Mysterious blobs wash up onto Mara Lake shoreline | iNFOnews | Thompson-Okanagan's News Source

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Mysterious blobs wash up onto Mara Lake shoreline

Deb Marshall found this blob at the north end of Okanagan Lake Aug. 21, 2017.
Image Credit: Submitted/ Deb Marshall
September 18, 2021 - 6:30 AM

A vacationer at Mara Lake in Mara, B.C. has found two creatures in the lake this month and they are something she has never seen before.

Tracy Evans from Calgary said she has spent summers at Mara Lake for most of her life and owns property there. She is currently there with her family exploring the lake and surrounding areas. She said she has pulled two jelly-like blobs from the lake in the last two weeks, both from the same location.

“These are very weird looking,” Evans said. “They look like gelatinous cucumbers with a vein or branch running through them. They have weight to them and are really compact and jiggly.”

Evans said she is worried the blobs might be an invasive species and could potentially hurt the lake, so she is researching them. She said she hopes to find another one so she can take a photo of it.

“The first one we found we threw back into the lake,” she said. “The second one came floating under the dock and I scooped it up. My daughter and I decided to save it to show my husband. He let her cut it up and examine it before I could take a picture.”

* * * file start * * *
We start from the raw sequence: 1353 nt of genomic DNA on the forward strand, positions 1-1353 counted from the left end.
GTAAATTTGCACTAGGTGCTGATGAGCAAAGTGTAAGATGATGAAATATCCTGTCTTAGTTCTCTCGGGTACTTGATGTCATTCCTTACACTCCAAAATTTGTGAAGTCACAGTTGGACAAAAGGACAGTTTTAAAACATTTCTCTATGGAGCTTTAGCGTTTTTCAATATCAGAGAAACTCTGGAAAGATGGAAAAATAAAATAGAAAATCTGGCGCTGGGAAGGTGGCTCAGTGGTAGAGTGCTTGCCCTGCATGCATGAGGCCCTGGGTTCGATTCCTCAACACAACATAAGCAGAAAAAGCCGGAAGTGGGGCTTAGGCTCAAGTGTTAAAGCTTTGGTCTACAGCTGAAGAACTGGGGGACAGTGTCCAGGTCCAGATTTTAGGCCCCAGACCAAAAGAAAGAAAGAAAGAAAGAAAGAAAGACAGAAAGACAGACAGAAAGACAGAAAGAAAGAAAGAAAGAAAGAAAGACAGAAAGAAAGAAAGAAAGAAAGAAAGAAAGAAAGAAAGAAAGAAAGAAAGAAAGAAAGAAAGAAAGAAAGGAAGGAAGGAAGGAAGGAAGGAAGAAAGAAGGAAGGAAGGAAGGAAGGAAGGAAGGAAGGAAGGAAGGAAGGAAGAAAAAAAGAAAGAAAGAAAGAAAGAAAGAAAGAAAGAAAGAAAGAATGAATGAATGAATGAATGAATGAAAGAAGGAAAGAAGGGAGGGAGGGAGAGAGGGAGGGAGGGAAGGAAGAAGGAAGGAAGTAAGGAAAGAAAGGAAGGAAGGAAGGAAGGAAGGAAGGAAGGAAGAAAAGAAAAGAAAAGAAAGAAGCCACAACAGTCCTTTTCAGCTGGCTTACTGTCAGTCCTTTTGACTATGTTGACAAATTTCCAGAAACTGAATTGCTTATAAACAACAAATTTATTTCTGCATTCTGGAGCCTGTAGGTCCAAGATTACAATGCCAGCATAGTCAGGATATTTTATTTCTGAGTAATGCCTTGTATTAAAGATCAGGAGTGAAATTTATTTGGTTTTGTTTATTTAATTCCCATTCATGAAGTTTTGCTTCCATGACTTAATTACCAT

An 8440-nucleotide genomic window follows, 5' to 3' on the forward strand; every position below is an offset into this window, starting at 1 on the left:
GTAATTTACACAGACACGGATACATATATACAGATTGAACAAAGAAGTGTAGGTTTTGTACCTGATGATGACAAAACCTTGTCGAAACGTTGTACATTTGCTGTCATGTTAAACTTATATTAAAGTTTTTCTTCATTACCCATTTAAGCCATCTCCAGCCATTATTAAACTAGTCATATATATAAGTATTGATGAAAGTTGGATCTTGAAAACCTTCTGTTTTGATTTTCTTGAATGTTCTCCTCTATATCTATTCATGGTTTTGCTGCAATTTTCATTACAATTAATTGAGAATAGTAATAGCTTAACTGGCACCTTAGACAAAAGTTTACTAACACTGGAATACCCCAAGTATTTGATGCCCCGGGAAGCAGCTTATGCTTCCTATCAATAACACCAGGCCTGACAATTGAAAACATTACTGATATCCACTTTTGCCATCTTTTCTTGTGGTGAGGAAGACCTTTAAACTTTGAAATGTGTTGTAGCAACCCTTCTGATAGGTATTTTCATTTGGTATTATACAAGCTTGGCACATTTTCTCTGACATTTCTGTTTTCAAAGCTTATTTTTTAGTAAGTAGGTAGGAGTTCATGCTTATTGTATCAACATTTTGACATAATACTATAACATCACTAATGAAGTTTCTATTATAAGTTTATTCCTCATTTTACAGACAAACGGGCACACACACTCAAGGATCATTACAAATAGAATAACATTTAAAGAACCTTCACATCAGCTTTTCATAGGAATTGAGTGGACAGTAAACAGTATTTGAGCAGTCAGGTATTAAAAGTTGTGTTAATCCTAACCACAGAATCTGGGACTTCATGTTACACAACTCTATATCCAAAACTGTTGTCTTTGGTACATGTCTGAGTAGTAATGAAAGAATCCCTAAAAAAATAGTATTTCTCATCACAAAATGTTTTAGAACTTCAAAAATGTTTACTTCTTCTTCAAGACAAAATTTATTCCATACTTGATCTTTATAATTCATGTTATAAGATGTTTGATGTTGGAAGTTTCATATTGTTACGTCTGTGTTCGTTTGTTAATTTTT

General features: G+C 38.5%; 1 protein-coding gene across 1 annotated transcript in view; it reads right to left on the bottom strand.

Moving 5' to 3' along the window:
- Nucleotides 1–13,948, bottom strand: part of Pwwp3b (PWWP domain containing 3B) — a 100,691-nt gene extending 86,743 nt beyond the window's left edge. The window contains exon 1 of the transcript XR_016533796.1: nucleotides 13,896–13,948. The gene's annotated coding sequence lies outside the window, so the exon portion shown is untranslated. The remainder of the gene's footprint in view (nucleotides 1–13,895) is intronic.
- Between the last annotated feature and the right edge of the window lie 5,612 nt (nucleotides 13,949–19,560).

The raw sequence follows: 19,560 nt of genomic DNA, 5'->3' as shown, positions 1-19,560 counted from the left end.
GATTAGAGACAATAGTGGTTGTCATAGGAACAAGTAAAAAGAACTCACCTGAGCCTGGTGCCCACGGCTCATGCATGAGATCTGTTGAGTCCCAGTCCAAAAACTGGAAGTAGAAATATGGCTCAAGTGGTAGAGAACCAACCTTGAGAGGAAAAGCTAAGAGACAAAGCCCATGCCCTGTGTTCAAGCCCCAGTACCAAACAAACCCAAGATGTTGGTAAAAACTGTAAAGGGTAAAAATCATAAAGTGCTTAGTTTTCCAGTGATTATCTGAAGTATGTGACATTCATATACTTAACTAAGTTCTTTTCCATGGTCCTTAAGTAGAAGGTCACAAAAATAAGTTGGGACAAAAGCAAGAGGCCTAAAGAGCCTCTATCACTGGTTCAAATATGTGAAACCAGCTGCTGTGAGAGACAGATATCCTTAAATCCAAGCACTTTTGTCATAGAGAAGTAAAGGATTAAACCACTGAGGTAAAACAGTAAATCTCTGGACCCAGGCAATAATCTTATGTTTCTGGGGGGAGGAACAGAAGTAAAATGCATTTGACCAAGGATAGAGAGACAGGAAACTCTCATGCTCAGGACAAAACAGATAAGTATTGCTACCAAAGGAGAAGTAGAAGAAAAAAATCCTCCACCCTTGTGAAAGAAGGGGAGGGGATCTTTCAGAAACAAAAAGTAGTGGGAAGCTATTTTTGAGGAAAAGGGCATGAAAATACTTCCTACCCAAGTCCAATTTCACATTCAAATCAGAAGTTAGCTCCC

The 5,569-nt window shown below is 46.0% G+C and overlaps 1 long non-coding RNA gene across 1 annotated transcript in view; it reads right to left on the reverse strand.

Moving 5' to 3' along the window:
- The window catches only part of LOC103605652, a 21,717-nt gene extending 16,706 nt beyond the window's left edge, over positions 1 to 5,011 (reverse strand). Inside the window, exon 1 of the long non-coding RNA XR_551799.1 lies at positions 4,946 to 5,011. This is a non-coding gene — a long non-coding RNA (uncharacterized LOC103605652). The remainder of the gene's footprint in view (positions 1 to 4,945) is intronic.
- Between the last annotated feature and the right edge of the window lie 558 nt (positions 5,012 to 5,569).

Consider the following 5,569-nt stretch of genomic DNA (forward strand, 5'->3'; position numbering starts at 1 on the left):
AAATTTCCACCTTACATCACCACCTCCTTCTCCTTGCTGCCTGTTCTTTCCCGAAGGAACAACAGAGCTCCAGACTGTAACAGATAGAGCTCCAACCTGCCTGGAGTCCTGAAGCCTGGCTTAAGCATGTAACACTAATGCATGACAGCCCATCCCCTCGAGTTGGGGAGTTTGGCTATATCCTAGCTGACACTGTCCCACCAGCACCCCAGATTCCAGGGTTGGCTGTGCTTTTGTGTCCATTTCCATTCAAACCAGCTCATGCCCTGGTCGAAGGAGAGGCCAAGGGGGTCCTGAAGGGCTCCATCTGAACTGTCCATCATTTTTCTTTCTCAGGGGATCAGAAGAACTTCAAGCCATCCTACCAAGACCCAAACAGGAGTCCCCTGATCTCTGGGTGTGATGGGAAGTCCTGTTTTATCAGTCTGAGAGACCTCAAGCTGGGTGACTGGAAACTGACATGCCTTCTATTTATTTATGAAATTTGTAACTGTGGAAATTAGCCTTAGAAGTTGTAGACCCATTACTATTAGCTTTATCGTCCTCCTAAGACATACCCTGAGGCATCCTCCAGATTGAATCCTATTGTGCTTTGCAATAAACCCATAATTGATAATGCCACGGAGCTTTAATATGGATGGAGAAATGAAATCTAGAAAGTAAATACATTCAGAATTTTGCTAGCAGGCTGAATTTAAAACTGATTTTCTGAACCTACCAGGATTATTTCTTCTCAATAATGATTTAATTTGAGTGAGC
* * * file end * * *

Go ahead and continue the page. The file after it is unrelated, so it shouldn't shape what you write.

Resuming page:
Evans said she doesn’t think the blobs are alive and reports they were both found rolling along the waves, coming into the shoreline.

She said they looked exactly the same as the one found at the north end of Okanagan Lake at the end of August, 2017, as seen in the photo.

READ MORE: North Okanagan woman cracks case of weird blob washed up on beach

Brian Leander is a professor in the Biology department at University of British Columbia who examined the photo.

"My first thought is that it’s a freshwater bryozoan colony (Ectoprocta)," he said in an email to iNFOnews. "These animals form large gelatinous masses on sticks and things and leave jelly behind. The colonies are likely larger and more abundant in lakes during seasons with denser microalgal blooms, which the bryozoan zooids feed on."

Leander said he doesn't think the bryozoan colonies are harmful to lakes.

Freshwater bryozoan jelly.
Freshwater bryozoan jelly.
Image Credit: SUBMITTED/ Professor Brian Leander

Evans said she was at the lake in June this year and experienced a hotter than usual month which she thinks may have been a contributing factor. She said she and her daughter plan to keep walking around the lake looking for the gelatinous masses and learning more about them.

Bryozoans are tiny colonial aquatic creatures that effectively filter particles from the water and are native to North America, often growing on docks and other submerged wood. 


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